Way back in June last year, I wrote a piece for my friends here at Holiday Homes Turkey about my first trip to the Turquoise Coast called First Impressions. I finished that article with the line Teşekkürler Türkiye, sana aşığım, ben yakında geriye gelecegim – which translates pretty much as Thankyou Turkey, I loved you and will come back soon. I vividly recall fighting with Google Translate to make my words make sense, then finally giving up and asking HHT’s very own Muhammet to translate it for me. I didn’t know then I would be sitting here, only 9 months later, writing this piece after doing an hour of Turkish Language homework – the man in Kalkan is still an endlessly patient source of help and advice in my quest to speak Turkish, HHT guests are very lucky to have him to hand during their stay.
It is only 10 months since that first visit, in May last year, and I can now happily admit I am totally addicted to Turkey; to the people; to the culture; to the history and to the welcome every time I step off that plane. Which has now happened 4 times and will again next month. When I said I would be back, it has become the Terminator meets Groundhog Day, I am almost on first name terms with the passport control guys at Dalaman Airport.
Jokes aside though, I have spent some time this week planning next months 5th visit to a place I now regard as another home, this time taking a couple of friends along for their first visit and hoping they can start to appreciate why this country has got under my skin quite as much as it has. This planning made me wonder if I could explain it and hence this new blog post as a follow up to the previous one, but there is an issue I feel I must mention before moving on to the good stuff because it seems to be the first thing people think about when Turkey is mentioned.
Safety – I am asked this so often, questions like ‘Is it safe?’ or ‘Aren’t you worried?’ and the simple answer is yes to the first and no to the second question. To expand on that slightly, of course it isn’t 100% safe, no where in the world is, certainly not here in London where I live every day, but I am not worried in the slightest by any threat from D’aesh or any other organisation. The terror alert status in the tourist areas in the south and west of the country is exactly the same as London, so why would I feel any more threatened in Turkey than I do here? Income from tourism is very significant in the coastal towns and by visiting you are helping people put food in their children’s mouths. Imagine how many people would suffer job wise if everyone stopped visiting London or Paris because of a perceived threat or fear? To put things into perspective a little and try and give an idea of the size of the country, the UK Government currently advises only not travelling to the border areas with Syria – do you know how far east that is from Kalkan? It is the same distance as London to Berlin, nearly 700 miles away and I did check, but couldn’t find any quick shuttle hops with Easyjet to the Syrian border funnily enough. Kalkan is also over 500 miles from Istanbul and over 400 miles from Ankara [so a bit like saying I am not visiting Edinburgh because a terrorist was found in Exeter] the 2 main cities in Turkey which have had terrorism recently. Like Paris. Like the current threats to Spain. Like the bomb which exploded in Northern Ireland yesterday. I don’t think I need to go on, you get the point, nowhere can be guaranteed totally safe but if you allow terrorists to stop you visiting places you want to be, they have already won.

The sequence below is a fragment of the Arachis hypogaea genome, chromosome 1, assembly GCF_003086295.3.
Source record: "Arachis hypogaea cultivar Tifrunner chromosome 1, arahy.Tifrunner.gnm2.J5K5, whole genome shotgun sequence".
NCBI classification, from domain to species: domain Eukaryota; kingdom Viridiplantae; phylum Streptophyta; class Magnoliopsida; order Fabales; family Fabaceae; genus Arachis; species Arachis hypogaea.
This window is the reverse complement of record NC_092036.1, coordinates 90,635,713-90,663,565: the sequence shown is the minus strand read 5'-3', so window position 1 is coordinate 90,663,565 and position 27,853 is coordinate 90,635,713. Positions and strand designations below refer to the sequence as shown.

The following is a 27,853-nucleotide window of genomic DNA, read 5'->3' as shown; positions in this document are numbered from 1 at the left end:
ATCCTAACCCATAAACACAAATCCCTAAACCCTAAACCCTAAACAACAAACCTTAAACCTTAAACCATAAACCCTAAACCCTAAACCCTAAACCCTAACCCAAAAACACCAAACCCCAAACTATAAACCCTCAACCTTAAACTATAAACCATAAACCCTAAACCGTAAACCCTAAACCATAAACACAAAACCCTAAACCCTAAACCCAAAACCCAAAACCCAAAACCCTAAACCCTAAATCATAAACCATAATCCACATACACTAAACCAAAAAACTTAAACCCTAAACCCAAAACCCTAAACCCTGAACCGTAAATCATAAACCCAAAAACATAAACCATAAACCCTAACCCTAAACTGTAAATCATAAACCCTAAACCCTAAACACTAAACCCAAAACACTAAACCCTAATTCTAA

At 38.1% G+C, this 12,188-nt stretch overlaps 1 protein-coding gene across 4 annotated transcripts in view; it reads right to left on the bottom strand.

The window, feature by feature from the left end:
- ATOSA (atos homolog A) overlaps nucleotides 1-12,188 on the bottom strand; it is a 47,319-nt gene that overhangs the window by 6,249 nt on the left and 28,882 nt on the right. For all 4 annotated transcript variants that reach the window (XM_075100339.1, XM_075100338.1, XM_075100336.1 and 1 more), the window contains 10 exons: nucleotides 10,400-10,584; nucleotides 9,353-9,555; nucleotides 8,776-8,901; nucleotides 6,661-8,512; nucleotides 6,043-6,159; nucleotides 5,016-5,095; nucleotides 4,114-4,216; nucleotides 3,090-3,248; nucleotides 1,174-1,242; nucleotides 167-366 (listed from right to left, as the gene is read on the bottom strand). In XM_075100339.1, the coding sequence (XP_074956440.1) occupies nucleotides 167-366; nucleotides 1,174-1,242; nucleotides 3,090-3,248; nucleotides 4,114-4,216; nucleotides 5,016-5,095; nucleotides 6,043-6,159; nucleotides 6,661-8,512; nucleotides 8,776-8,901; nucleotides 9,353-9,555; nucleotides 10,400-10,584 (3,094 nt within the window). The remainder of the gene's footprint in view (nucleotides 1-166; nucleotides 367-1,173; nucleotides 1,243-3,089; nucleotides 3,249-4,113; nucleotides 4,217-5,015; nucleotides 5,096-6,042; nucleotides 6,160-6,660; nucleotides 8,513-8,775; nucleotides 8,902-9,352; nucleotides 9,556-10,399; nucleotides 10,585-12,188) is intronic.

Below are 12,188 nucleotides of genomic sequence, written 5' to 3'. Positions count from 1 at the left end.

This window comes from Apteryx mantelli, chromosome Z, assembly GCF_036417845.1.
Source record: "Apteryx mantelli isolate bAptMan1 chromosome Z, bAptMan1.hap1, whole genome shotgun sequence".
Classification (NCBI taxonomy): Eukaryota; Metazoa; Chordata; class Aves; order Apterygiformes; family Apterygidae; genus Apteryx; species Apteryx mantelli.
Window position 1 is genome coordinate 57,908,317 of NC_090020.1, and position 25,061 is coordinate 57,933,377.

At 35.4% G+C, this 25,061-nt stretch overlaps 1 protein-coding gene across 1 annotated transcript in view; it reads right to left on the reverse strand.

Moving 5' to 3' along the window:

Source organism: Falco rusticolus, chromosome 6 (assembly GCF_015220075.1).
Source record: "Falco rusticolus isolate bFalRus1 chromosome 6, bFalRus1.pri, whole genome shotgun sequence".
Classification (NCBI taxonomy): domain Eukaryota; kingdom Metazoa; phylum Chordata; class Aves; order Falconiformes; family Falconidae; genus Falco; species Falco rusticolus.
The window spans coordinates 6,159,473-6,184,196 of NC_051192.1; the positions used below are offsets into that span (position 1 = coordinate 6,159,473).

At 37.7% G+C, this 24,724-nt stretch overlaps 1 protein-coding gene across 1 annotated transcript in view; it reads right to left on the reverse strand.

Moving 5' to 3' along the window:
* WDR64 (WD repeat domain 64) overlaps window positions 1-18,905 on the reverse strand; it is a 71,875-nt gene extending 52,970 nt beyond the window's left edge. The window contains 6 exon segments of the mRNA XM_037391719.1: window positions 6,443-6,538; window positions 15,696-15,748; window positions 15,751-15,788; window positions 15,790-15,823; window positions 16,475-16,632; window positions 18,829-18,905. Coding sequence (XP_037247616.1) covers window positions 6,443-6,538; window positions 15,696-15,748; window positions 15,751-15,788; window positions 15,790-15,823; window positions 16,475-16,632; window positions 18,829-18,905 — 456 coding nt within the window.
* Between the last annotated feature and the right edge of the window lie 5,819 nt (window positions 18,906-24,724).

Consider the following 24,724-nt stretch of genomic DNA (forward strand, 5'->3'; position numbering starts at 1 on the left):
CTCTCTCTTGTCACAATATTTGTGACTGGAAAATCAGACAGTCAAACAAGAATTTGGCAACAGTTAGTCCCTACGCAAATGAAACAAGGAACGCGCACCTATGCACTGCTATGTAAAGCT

Now the good stuff…
Firstly, the people – everybody I know who has fallen in love with Turkey mentions the Turkish people as one of the main reasons and it is easy to understand why. There still exists a massively important culture of family ties and friends, so even as visitors you are welcomed with open arms and if you keep returning, the welcome only gets stronger. Cynics would cry it is only so they can take your tourist money, but I would jump up and down on those cynics, because I have seen enough of the world to know that you can do tourist hospitality in two ways – a false friendliness seen and felt so often, or the Turkish way, genuine warmth which is impossible to fake. Yes, of course your money is important, that waiter, that taxi driver, they have bills to pay and families to feed, just like we do, it is their livelihoods – worth remembering and accept the natural warmth which comes from an absolute intrinsic need to be generous and hospitable to family and friends that forms that backbone of Turkish society and community. Be prepared to share a joke and laugh with them, they generally have a great sense of humour, a great sense of the ridiculous and trust me I have watched enough Turkish TV comedy to know that slapstick and cleverly silly is always to be giggled at.